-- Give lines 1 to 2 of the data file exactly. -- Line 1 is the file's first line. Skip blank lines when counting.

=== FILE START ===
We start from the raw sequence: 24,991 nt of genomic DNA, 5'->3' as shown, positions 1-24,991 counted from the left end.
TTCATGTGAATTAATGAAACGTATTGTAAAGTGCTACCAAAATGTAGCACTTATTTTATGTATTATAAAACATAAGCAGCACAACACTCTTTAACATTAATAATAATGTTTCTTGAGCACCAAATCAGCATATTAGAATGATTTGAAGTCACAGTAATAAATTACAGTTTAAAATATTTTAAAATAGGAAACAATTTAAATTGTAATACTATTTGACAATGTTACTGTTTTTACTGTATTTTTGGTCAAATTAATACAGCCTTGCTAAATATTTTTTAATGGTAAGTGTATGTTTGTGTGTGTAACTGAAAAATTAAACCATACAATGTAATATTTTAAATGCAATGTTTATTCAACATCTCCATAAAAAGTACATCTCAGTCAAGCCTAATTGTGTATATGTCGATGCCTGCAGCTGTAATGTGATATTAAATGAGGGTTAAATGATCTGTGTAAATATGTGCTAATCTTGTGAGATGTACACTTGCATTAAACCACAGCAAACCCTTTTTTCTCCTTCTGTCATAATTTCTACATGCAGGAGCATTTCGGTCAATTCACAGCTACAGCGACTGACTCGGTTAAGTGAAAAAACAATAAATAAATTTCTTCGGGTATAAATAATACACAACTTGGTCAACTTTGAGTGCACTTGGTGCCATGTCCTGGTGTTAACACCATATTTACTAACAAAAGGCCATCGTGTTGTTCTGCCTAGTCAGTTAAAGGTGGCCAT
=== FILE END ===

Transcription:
We start from the raw sequence: 24,991 nt of genomic DNA, 5'->3' as shown, positions 1-24,991 counted from the left end.
TTCATGTGAATTAATGAAACGTATTGTAAAGTGCTACCAAAATGTAGCACTTATTTTATGTATTATAAAACATAAGCAGCACAACACTCTTTAACATTAATAATAATGTTTCTTGAGCACCAAATCAGCATATTAGAATGATTTGAAGTCACAGTAATAAATTACAGTTTAAAATATTTTAAAATAGGAAACAATTTAAATTGTAATACTATTTGACAATGTTACTGTTTTTACTGTATTTTTGGTCAAATTAATACAGCCTTGCTAAATATTTTTTAATGGTAAGTGTATGTTTGTGTGTGTAACTGAAAAATTAAACCATACAATGTAATATTTTAAATGCAATGTTTATTCAACATCTCCATAAAAAGTACATCTCAGTCAAGCCTAATTGTGTATATGTCGATGCCTGCAGCTGTAATGTGATATTAAATGAGGGTTAAATGATCTGTGTAAATATGTGCTAATCTTGTGAGATGTACACTTGCATTAAACCACAGCAAACCCTTTTTTCTCCTTCTGTCATAATTTCTACATGCAGGAGCATTTCGGTCAATTCACAGCTACAGCGACTGACTCGGTTAAGTGAAAAAACAATAAATAAATTTCTTCGGGTATAAATAATACACAACTTGGTCAACTTTGAGTGCACTTGGTGCCATGTCCTGGTGTTAACACCATATTTACTAACAAAAGGCCATCGTGTTGTTCTGCCTAGTCAGTTAAAGGTGGCCAT